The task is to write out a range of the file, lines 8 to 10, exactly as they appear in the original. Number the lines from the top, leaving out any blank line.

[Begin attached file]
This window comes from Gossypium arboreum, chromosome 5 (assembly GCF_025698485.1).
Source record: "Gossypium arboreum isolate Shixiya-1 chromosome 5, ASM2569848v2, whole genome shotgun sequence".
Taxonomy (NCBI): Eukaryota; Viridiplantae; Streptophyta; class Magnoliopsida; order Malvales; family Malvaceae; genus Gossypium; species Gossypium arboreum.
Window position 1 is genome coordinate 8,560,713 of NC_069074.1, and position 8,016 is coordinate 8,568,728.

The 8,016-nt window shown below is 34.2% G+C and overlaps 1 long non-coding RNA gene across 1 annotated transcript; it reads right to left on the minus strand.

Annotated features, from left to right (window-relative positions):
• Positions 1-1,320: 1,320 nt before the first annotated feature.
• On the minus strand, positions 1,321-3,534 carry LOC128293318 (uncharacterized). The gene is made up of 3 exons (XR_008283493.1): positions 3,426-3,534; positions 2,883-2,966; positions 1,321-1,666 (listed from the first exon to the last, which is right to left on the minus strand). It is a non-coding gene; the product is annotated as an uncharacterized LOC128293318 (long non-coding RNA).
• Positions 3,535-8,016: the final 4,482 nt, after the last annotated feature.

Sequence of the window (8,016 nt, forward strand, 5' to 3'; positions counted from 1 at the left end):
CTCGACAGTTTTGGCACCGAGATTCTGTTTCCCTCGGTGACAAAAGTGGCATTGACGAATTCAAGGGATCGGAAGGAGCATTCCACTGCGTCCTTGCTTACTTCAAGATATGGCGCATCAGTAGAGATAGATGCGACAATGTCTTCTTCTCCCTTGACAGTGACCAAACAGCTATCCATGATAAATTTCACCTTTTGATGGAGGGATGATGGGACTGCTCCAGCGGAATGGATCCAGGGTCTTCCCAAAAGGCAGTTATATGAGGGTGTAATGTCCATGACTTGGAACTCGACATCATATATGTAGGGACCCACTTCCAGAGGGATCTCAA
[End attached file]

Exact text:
• On the minus strand, positions 1,321-3,534 carry LOC128293318 (uncharacterized). The gene is made up of 3 exons (XR_008283493.1): positions 3,426-3,534; positions 2,883-2,966; positions 1,321-1,666 (listed from the first exon to the last, which is right to left on the minus strand). It is a non-coding gene; the product is annotated as an uncharacterized LOC128293318 (long non-coding RNA).
• Positions 3,535-8,016: the final 4,482 nt, after the last annotated feature.

Sequence of the window (8,016 nt, forward strand, 5' to 3'; positions counted from 1 at the left end):